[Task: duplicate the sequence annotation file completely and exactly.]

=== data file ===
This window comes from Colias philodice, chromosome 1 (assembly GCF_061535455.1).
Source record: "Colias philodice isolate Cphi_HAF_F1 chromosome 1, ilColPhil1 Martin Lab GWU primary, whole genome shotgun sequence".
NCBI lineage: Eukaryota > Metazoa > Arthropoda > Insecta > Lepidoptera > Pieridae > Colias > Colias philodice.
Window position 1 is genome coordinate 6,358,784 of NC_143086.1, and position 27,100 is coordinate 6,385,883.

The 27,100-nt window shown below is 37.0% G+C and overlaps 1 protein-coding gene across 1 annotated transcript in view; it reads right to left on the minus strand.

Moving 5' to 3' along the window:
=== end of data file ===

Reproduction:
This window comes from Colias philodice, chromosome 1 (assembly GCF_061535455.1).
Source record: "Colias philodice isolate Cphi_HAF_F1 chromosome 1, ilColPhil1 Martin Lab GWU primary, whole genome shotgun sequence".
NCBI lineage: Eukaryota > Metazoa > Arthropoda > Insecta > Lepidoptera > Pieridae > Colias > Colias philodice.
Window position 1 is genome coordinate 6,358,784 of NC_143086.1, and position 27,100 is coordinate 6,385,883.

The 27,100-nt window shown below is 37.0% G+C and overlaps 1 protein-coding gene across 1 annotated transcript in view; it reads right to left on the minus strand.

Moving 5' to 3' along the window: